What is sickle cell anaemia and how to treat it?
Q: I have one son who is five years old. One day he complianed of leg pain and the doctor advised to test for sickle cell and and get hemoglobin electrophoresis done. The report came positive and and electrophoresis showed SS pattern. Please tell me the treatment for the same. Is there any treatment, which can cure this disease permanently, if yes, where should we go? I have Hb AS.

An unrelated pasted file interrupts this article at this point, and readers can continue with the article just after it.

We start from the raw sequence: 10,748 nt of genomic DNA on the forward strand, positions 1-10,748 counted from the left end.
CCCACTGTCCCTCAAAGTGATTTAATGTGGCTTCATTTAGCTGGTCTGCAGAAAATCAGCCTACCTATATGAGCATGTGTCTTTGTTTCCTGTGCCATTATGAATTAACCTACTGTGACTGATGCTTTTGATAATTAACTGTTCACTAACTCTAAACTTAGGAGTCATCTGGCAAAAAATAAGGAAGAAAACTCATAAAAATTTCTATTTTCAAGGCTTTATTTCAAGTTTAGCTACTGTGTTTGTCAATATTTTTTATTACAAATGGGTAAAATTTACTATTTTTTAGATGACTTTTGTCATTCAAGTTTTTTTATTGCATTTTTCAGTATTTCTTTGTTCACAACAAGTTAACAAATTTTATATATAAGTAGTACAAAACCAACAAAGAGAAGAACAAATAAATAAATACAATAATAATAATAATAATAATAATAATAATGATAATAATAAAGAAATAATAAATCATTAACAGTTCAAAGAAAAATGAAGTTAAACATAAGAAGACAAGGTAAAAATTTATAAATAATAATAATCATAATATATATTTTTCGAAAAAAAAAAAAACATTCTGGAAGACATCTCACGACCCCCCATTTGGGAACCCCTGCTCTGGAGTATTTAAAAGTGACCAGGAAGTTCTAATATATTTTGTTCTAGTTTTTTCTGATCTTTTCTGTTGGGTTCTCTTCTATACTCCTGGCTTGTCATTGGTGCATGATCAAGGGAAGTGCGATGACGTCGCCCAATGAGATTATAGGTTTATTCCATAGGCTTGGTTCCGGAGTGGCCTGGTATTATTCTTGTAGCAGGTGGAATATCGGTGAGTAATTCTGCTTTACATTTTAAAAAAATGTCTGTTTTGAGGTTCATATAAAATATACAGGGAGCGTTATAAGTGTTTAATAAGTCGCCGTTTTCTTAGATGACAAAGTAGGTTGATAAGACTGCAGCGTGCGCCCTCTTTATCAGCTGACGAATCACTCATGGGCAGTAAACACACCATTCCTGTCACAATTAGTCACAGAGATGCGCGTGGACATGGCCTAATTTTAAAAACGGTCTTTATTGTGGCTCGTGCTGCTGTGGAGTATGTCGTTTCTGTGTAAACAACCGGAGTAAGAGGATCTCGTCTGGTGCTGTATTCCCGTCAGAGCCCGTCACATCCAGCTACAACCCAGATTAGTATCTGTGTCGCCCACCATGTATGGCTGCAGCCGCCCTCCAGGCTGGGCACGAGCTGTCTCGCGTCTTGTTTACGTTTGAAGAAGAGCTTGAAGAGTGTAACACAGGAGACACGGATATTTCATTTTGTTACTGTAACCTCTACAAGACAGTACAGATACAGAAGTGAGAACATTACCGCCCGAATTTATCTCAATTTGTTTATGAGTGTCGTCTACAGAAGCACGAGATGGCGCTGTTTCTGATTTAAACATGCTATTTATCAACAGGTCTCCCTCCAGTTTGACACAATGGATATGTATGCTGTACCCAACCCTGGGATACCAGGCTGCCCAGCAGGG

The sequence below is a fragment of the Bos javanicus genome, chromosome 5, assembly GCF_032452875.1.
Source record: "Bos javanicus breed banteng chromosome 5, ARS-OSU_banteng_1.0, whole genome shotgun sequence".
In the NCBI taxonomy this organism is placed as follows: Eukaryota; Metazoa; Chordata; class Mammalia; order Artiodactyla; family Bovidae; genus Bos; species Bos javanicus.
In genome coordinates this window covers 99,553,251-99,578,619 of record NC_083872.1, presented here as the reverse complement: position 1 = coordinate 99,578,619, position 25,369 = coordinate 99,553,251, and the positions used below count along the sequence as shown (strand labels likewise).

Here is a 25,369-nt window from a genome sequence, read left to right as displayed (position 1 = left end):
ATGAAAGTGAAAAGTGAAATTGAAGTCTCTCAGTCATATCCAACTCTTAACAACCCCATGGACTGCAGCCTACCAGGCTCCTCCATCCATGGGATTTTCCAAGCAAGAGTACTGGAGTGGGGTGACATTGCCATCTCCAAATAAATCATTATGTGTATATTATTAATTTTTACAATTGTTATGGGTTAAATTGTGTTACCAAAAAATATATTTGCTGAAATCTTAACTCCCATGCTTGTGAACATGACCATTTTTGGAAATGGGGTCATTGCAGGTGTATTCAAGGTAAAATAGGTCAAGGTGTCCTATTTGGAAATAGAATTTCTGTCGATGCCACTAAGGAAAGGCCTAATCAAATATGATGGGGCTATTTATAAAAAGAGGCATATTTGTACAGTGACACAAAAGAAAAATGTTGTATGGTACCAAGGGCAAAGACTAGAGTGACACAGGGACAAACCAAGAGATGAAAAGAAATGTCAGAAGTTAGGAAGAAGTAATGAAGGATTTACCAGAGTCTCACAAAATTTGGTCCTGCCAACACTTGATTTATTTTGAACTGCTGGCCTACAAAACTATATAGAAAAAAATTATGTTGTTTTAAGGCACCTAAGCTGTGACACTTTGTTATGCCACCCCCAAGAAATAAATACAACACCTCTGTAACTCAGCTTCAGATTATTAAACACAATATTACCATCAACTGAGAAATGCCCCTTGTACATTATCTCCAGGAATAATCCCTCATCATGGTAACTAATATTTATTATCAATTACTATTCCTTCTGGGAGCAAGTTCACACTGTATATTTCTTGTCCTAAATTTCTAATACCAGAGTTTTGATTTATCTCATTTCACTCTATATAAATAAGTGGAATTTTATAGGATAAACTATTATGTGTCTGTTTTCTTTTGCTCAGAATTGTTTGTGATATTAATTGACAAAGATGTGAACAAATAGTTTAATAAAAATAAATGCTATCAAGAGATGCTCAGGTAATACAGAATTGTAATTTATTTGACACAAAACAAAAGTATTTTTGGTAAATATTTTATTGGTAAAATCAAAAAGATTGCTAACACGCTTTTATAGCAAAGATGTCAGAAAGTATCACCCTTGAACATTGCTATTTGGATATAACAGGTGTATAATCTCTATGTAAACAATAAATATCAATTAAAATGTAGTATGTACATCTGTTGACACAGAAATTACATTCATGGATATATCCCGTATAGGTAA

A:Sickle cell anaemia is an inherited disease of the blood, which is characterised by chronic anaemia and periodic episodes of pain. It is caused by an error (mutation) in the gene that controls haemoglobin synthesis. The mutation leads to synthesis of sickle haemoglobin (Hb S) instead of normal adult haemoglobin (Hb A) resulting in deformed (sickle-shaped) red blood cells. Two genes regulate haemoglobin synthesis. If an individual inherits copies of the defective gene from both parents, he/she will have sickle cell anaemia while individuals inheriting only one defective sickle haemoglobin gene from one parent will not have the disease, but will carry the sickle cell trait. Individuals with sickle cell trait generally have no symptoms, but they can pass the sickle haemoglobin gene on to their children. Please get your wife tested to know her haemoglobin status as she may be a carrier of the sickle/beta-thalassaemia/Hb C gene as Hb S/S, Hb S/beta O-Thal, Hb S/C often have similar symptoms. Patients with sickle cell anaemia may present with several complications whose clinical severity varies. Treatment is aimed at preventing these. Common among them are: a) Anaemia – Usually chronic as the bone marrow is unable to compensate for the red cell destruction, interspersed with episodes of acute anaemia due to aplastic crisis, splenic sequestration etc. These are often emergencies and need to be tackled promptly. b) Infection – Due to damage to the spleen, children are extremely prone to infection involving lungs, bones, brain etc. c) Pain – Commonest symptom of the disease involving small bones of the hand and feet initially followed by involvement of the long bones. It is treated with chronic blood transfusion, which maintains Hb S <30% and hydroxyurea. d) Acute chest syndrome, e) Stroke, f) Gall bladder disease, g) disease involving the hip joint and h) persistent painful erection (in males). You need to consult a pediatric haematologist who can explain the importance of immunization, handling fever and other problems like pain, use of prophylactic penicillin, etc. This can be done in most major government and private hospitals. Cure is possible by bone marrow transplant but this too has many attendant problems as your doctor will explain.